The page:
Varied Redskins cast aim to catch RGIII’s passes

Anthony Armstrong didn’t stand out for a change when the

Washington Redskins receivers lined up for drills Tuesday at

practice.

That is a good thing, if he is going to make the team.

Armstrong was again No. 13 – and not the lone wideout in the

yellow non-contact jersey, a piece of apparel he had been forced to

wear since hurting his right shoulder on Aug. 2. Armstrong had fun

decorating the jersey for various practices – one day he sported a

tic-tac-toe grid – but it was no fun losing ground in one of the

most competitive battles of Washington’s preseason.

”There’s a lot of ground to make up, in making plays,”

Armstrong said. ”I know that I’m capable of doing that. Our

offense is running great right now. I’ve got to be able to fit

in.”

The audition to become one of rookie quarterback Robert Griffin

III’s regular season targets has turned into quite a show,

featuring a diverse cast of characters trying to stand out on coach

Mike Shanahan’s stage. A decent case can be made for as many as

nine of the receivers vying to make the 53-man roster when the

final cuts are made next week, with some jobs more secure than

others.

– The new No. 1 is Pierre Garcon, whom the Redskins (No. 25 in

the AP Pro32) welcomed with a five-year, $42.5-million contract

during free agency. He has developed a quick rapport with Griffin

that was evident throughout training camp and in the first two

preseason games.

”We’ve still got a long way to go, but it’s started off on the

right foot,” Garcon said.

– Moving to the slot is Santana Moss, whose six-year run as

Washington’s top yardage receiver ended last year. Rather than

concede he is starting to fade at age 33, he dropped 15 pounds and

seems revitalized, figuring to benefit from Griffin’s mobility.

”Now we’re not going to have these safeties playing so deep

because they know that at the end of the day he can pull that ball

down and run,” Moss said. ”Now they’ve got to play honest, and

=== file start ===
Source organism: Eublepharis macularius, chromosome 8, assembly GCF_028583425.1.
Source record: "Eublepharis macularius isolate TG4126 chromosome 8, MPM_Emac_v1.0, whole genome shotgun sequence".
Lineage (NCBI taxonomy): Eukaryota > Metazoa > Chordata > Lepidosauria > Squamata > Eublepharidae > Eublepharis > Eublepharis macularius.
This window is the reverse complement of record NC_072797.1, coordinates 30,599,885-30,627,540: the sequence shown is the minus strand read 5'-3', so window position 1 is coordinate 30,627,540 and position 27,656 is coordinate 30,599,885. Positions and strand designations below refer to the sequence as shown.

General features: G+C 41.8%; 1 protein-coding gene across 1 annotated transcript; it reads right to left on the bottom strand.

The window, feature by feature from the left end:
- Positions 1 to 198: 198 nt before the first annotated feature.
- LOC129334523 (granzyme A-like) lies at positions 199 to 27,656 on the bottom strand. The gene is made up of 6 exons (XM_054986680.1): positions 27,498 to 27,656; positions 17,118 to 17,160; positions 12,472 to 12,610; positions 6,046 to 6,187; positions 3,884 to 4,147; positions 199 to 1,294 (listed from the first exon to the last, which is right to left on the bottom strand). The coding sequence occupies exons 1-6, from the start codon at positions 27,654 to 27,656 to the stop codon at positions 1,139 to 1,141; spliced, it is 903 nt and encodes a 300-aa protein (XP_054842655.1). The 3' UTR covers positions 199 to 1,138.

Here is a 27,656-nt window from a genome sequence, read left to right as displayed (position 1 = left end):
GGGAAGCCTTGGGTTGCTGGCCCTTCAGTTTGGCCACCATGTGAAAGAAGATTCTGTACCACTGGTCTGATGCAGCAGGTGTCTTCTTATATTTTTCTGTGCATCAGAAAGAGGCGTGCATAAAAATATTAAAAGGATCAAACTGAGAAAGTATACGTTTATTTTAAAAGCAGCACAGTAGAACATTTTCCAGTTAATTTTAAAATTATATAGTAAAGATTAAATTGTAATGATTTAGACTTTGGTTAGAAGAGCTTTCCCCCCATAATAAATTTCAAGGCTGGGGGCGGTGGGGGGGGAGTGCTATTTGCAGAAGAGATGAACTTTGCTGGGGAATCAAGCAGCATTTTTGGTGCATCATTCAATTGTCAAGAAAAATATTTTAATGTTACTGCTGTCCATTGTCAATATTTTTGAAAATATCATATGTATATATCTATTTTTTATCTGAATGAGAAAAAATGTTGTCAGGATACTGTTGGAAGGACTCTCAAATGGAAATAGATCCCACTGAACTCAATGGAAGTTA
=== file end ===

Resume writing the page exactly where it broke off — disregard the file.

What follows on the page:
that should open up a lot of lanes for us.”

– Joshua Morgan signed on the same day as Garcon, getting a

contract worth $12 million over the first two years, but he has

been forced to play catch-up after straining his left hamstring

during training camp. He was also limited during offseason workouts

while recovering from a broken right ankle, but he figures to be

more in the mix Saturday when the D.C. native makes his home

preseason debut against the Indianapolis Colts.

”I don’t want to rush back out here, not be healthy and go out

there and put some garbage on the film,” Morgan said. ”I want to

go out there and be healthy and put on film what I can really do.

They know what they paid for.”

– Armstrong had a breakout year with 871 yards receiving in

2010, but he caught only seven passes last year and realizes his

position has become tenuous. He kept his sense of humor while

wearing the non-contact jersey, saying he was getting good practice

at being ”extra-elusive,” but Saturday’s game could be huge for

him.

”Unfortunately, you’re coming off of a bad season, so usually

it’s `What have you done for me lately?”’ he said. ”Hopefully

there was enough good back in 2010 that weighs heavily on their

mind.”

– Brandon Banks is trying to prove he is more than just a

big-play return man in a tiny package. He ran back a punt 91 yards

for a touchdown Saturday against the Chicago Bears, but Shanahan

has made it clear that Banks needs to contribute as a receiver as

well. The 5-foot-7 Banks has caught only two of the nine passes

thrown his way in preseason.

”When a guy has game-breaking potential and ability, which he

has shown, it is tough not to keep a guy like that,” Shanahan

said. ”But we have a lot of competition and that is what you want

to have. Who else can return punts? Who else can play wide

receiver? That is what you have to evaluate, and sometimes you let

some good football players go.”

– Looking safer is second-year wideout Leonard Hankerson, who

looked ready to blossom last year when he had a 106-yard game

against the Miami Dolphins. He also hurt his right hip in that game

and was done for the season, but he is fully recovered and has too

much potential to ignore.

– There is also Dezmon Briscoe, trying to get back on his feet

after conditioning and off-field troubles got him cut by the Tampa

Bay Buccaneers last month. Briscoe had three catches and a

touchdown Saturday.

– Then there is Aldrick Robinson, who can return kicks and has

had a good preseason (eight catches, 132 yards) after spending most

of last year on the practice squad. Third-year wideout Terrence

Austin, another bubble player who helped himself by throwing a key

block on Banks’ punt return against the Bears, is a reminder that

versatility can help in determining that final roster spot.

The pool is so deep that Shanahan moved promising youngster

Niles Paul to tight end. Certainly, the coach this year will be

cutting receivers who would have made in the team in the past, a

sign that the rebuilding project is working.

”I just want to be as valuable as possible,” Austin said.

”You’re going to have a lot of guys here that can do a number of

things, and you’ve got to weed out who can help you the most.”

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